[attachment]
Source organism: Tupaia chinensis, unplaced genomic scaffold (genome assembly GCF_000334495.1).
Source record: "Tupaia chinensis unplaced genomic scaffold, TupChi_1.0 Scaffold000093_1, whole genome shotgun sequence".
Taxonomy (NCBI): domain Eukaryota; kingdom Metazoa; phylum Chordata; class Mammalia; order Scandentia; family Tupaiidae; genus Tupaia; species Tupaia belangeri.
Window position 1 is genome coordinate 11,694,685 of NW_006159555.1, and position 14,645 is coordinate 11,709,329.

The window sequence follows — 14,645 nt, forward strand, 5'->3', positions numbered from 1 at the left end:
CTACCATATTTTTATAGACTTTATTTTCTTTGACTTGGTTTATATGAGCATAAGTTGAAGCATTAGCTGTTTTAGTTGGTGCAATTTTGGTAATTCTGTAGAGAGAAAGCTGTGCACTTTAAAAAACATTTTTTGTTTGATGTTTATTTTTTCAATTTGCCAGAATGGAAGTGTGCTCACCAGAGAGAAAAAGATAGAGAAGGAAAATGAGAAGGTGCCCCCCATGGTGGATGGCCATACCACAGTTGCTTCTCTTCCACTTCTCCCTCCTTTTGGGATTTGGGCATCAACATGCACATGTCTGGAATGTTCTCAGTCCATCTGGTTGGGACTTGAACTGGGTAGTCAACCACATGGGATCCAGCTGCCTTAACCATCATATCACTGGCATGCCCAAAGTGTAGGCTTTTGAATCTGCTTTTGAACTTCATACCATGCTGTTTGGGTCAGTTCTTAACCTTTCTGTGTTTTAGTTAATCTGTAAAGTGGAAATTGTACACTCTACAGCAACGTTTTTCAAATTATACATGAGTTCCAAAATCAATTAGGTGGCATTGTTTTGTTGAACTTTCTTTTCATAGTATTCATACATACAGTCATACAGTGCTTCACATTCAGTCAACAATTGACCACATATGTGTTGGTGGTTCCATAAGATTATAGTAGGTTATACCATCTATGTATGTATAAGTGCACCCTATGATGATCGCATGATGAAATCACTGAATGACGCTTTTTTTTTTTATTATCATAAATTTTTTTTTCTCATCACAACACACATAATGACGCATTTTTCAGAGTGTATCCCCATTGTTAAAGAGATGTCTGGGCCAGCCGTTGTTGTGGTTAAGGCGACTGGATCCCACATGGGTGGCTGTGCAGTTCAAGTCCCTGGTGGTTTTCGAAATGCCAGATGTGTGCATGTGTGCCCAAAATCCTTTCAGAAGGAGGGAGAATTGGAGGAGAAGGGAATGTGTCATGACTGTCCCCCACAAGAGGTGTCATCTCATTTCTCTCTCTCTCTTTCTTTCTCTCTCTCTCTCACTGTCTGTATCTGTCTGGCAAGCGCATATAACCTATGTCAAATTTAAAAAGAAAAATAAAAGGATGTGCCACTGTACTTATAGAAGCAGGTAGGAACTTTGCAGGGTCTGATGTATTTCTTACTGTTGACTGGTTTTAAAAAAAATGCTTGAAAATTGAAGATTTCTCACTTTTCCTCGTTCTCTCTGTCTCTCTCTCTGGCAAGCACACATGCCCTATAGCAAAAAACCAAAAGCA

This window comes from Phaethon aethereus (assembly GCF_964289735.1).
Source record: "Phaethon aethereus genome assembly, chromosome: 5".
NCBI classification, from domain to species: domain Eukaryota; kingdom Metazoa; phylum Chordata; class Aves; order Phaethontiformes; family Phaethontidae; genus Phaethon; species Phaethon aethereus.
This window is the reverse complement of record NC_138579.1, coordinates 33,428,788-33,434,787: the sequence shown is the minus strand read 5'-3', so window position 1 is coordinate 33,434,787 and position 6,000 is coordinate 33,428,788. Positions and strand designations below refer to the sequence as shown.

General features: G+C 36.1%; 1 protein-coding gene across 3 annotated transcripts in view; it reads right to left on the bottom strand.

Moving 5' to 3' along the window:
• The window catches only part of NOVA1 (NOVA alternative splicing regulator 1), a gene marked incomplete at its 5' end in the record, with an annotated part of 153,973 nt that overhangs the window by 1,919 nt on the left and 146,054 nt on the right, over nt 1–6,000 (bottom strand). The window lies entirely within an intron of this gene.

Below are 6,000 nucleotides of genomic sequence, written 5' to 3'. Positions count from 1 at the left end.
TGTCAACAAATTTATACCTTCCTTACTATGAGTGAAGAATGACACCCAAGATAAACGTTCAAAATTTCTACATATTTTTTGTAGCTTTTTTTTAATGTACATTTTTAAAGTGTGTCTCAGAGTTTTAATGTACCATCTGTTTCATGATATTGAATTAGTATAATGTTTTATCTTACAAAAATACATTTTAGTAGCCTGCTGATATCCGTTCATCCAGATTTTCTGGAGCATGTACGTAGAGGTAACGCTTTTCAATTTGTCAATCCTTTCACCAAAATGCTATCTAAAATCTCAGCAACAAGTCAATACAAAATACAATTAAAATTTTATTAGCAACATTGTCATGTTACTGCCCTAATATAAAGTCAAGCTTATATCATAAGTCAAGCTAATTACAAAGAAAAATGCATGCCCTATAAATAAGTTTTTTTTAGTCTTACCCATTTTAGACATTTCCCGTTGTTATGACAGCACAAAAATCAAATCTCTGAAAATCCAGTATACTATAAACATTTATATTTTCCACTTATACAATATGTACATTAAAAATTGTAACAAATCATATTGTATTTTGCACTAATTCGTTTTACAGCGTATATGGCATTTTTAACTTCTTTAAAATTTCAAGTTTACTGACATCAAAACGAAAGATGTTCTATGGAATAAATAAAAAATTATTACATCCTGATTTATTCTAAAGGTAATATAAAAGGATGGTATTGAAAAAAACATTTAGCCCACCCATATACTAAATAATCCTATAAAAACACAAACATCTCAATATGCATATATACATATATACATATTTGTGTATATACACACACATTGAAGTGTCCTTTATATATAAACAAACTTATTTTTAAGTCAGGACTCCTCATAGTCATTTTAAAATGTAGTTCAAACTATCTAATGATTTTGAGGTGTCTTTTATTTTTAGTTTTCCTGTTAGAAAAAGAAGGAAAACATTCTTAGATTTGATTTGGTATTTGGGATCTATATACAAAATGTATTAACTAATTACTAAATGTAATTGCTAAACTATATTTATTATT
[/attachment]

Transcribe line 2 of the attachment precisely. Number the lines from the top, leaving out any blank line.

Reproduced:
Source record: "Tupaia chinensis unplaced genomic scaffold, TupChi_1.0 Scaffold000093_1, whole genome shotgun sequence".